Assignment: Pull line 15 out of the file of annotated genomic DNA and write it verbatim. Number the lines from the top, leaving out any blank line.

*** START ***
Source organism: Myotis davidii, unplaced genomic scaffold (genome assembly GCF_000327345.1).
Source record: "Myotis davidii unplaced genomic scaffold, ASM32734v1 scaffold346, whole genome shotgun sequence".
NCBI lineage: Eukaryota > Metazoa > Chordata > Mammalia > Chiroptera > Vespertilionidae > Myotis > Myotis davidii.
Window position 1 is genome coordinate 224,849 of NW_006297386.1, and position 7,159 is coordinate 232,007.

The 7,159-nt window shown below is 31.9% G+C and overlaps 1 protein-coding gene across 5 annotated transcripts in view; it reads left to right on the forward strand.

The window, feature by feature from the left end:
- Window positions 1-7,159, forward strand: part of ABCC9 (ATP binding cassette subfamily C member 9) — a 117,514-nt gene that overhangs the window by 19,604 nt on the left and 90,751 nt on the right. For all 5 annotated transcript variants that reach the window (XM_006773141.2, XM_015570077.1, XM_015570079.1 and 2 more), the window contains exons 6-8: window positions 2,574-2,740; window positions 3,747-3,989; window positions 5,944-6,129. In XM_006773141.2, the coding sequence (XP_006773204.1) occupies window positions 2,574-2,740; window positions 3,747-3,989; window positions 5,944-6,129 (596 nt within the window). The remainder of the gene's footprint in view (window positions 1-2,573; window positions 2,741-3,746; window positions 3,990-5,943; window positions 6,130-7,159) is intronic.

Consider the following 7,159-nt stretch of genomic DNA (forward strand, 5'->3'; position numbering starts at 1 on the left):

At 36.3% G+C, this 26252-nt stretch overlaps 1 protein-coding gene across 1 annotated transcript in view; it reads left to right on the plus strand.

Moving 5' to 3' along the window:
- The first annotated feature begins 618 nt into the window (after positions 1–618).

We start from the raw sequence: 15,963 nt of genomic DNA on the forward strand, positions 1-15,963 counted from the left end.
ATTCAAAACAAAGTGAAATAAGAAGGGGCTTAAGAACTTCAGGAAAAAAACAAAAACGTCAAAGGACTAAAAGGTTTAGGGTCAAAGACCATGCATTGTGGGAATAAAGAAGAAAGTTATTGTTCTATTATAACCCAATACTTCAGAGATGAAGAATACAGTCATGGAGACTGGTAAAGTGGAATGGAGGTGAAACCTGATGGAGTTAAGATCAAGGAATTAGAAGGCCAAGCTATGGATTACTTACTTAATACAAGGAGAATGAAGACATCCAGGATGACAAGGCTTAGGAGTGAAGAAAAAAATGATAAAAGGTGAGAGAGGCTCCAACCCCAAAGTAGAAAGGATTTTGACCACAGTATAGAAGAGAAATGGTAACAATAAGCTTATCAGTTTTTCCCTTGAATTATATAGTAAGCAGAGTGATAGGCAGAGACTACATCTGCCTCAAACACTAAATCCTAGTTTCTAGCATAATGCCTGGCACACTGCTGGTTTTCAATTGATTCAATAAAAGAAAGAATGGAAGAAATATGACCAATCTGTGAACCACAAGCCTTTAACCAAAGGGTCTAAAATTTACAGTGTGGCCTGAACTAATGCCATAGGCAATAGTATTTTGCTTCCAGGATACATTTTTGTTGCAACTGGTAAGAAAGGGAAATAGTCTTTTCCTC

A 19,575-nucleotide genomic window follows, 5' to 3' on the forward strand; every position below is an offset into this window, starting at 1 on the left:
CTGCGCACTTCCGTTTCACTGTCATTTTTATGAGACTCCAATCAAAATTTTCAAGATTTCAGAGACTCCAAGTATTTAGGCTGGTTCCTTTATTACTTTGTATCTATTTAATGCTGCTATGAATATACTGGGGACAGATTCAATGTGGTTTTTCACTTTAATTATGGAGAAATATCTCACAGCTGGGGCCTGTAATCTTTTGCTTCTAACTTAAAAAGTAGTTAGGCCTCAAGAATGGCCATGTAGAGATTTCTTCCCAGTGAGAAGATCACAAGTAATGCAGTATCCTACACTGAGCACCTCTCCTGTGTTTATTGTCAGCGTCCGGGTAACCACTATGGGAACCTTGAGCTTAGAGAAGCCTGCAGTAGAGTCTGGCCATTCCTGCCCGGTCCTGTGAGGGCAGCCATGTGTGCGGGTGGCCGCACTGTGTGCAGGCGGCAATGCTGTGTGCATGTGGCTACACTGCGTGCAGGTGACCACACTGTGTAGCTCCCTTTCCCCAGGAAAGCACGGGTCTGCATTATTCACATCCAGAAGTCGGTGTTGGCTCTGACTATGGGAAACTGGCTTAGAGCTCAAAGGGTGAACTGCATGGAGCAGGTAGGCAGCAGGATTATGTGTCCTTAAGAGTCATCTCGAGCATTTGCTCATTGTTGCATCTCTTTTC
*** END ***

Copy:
CTGCGCACTTCCGTTTCACTGTCATTTTTATGAGACTCCAATCAAAATTTTCAAGATTTCAGAGACTCCAAGTATTTAGGCTGGTTCCTTTATTACTTTGTATCTATTTAATGCTGCTATGAATATACTGGGGACAGATTCAATGTGGTTTTTCACTTTAATTATGGAGAAATATCTCACAGCTGGGGCCTGTAATCTTTTGCTTCTAACTTAAAAAGTAGTTAGGCCTCAAGAATGGCCATGTAGAGATTTCTTCCCAGTGAGAAGATCACAAGTAATGCAGTATCCTACACTGAGCACCTCTCCTGTGTTTATTGTCAGCGTCCGGGTAACCACTATGGGAACCTTGAGCTTAGAGAAGCCTGCAGTAGAGTCTGGCCATTCCTGCCCGGTCCTGTGAGGGCAGCCATGTGTGCGGGTGGCCGCACTGTGTGCAGGCGGCAATGCTGTGTGCATGTGGCTACACTGCGTGCAGGTGACCACACTGTGTAGCTCCCTTTCCCCAGGAAAGCACGGGTCTGCATTATTCACATCCAGAAGTCGGTGTTGGCTCTGACTATGGGAAACTGGCTTAGAGCTCAAAGGGTGAACTGCATGGAGCAGGTAGGCAGCAGGATTATGTGTCCTTAAGAGTCATCTCGAGCATTTGCTCATTGTTGCATCTCTTTTC